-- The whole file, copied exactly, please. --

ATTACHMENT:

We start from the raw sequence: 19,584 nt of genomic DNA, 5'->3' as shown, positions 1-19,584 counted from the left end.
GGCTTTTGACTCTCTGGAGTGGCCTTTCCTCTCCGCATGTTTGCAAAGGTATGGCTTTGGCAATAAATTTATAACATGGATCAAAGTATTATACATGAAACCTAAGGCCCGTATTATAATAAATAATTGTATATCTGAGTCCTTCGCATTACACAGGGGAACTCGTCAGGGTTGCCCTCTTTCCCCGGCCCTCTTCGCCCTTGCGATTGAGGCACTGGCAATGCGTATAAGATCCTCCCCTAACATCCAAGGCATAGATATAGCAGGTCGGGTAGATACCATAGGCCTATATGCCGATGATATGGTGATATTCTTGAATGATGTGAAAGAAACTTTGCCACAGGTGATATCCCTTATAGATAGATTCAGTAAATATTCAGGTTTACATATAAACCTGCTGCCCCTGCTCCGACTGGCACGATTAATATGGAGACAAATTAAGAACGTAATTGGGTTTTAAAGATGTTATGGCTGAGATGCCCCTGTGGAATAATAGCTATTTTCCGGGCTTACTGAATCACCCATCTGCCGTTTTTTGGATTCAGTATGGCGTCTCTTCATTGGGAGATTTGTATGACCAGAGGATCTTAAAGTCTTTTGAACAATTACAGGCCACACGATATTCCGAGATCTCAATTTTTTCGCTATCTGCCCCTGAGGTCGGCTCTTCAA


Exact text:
We start from the raw sequence: 19,584 nt of genomic DNA, 5'->3' as shown, positions 1-19,584 counted from the left end.
GGCTTTTGACTCTCTGGAGTGGCCTTTCCTCTCCGCATGTTTGCAAAGGTATGGCTTTGGCAATAAATTTATAACATGGATCAAAGTATTATACATGAAACCTAAGGCCCGTATTATAATAAATAATTGTATATCTGAGTCCTTCGCATTACACAGGGGAACTCGTCAGGGTTGCCCTCTTTCCCCGGCCCTCTTCGCCCTTGCGATTGAGGCACTGGCAATGCGTATAAGATCCTCCCCTAACATCCAAGGCATAGATATAGCAGGTCGGGTAGATACCATAGGCCTATATGCCGATGATATGGTGATATTCTTGAATGATGTGAAAGAAACTTTGCCACAGGTGATATCCCTTATAGATAGATTCAGTAAATATTCAGGTTTACATATAAACCTGCTGCCCCTGCTCCGACTGGCACGATTAATATGGAGACAAATTAAGAACGTAATTGGGTTTTAAAGATGTTATGGCTGAGATGCCCCTGTGGAATAATAGCTATTTTCCGGGCTTACTGAATCACCCATCTGCCGTTTTTTGGATTCAGTATGGCGTCTCTTCATTGGGAGATTTGTATGACCAGAGGATCTTAAAGTCTTTTGAACAATTACAGGCCACACGATATTCCGAGATCTCAATTTTTTCGCTATCTGCCCCTGAGGTCGGCTCTTCAA